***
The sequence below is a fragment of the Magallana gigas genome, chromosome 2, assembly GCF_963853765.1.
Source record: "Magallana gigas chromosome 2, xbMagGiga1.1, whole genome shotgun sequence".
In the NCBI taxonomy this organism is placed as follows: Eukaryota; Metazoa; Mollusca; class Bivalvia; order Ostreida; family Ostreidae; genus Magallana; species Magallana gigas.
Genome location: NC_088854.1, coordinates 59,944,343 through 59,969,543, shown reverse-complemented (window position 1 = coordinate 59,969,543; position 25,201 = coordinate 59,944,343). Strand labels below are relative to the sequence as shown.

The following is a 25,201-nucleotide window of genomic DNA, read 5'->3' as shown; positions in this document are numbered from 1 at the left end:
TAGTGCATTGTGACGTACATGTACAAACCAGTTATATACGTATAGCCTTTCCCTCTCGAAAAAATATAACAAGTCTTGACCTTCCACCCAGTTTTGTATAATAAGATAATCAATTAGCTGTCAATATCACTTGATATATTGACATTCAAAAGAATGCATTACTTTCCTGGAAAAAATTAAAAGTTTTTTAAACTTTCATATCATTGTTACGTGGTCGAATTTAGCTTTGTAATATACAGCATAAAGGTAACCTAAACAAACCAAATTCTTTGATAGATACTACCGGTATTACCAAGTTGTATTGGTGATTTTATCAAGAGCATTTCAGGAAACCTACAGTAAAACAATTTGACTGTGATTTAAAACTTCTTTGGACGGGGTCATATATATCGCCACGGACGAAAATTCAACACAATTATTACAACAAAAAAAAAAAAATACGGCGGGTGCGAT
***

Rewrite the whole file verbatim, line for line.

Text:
The sequence below is a fragment of the Magallana gigas genome, chromosome 2, assembly GCF_963853765.1.
Source record: "Magallana gigas chromosome 2, xbMagGiga1.1, whole genome shotgun sequence".
In the NCBI taxonomy this organism is placed as follows: Eukaryota; Metazoa; Mollusca; class Bivalvia; order Ostreida; family Ostreidae; genus Magallana; species Magallana gigas.
Genome location: NC_088854.1, coordinates 59,944,343 through 59,969,543, shown reverse-complemented (window position 1 = coordinate 59,969,543; position 25,201 = coordinate 59,944,343). Strand labels below are relative to the sequence as shown.

The following is a 25,201-nucleotide window of genomic DNA, read 5'->3' as shown; positions in this document are numbered from 1 at the left end:
TAGTGCATTGTGACGTACATGTACAAACCAGTTATATACGTATAGCCTTTCCCTCTCGAAAAAATATAACAAGTCTTGACCTTCCACCCAGTTTTGTATAATAAGATAATCAATTAGCTGTCAATATCACTTGATATATTGACATTCAAAAGAATGCATTACTTTCCTGGAAAAAATTAAAAGTTTTTTAAACTTTCATATCATTGTTACGTGGTCGAATTTAGCTTTGTAATATACAGCATAAAGGTAACCTAAACAAACCAAATTCTTTGATAGATACTACCGGTATTACCAAGTTGTATTGGTGATTTTATCAAGAGCATTTCAGGAAACCTACAGTAAAACAATTTGACTGTGATTTAAAACTTCTTTGGACGGGGTCATATATATCGCCACGGACGAAAATTCAACACAATTATTACAACAAAAAAAAAAAAATACGGCGGGTGCGAT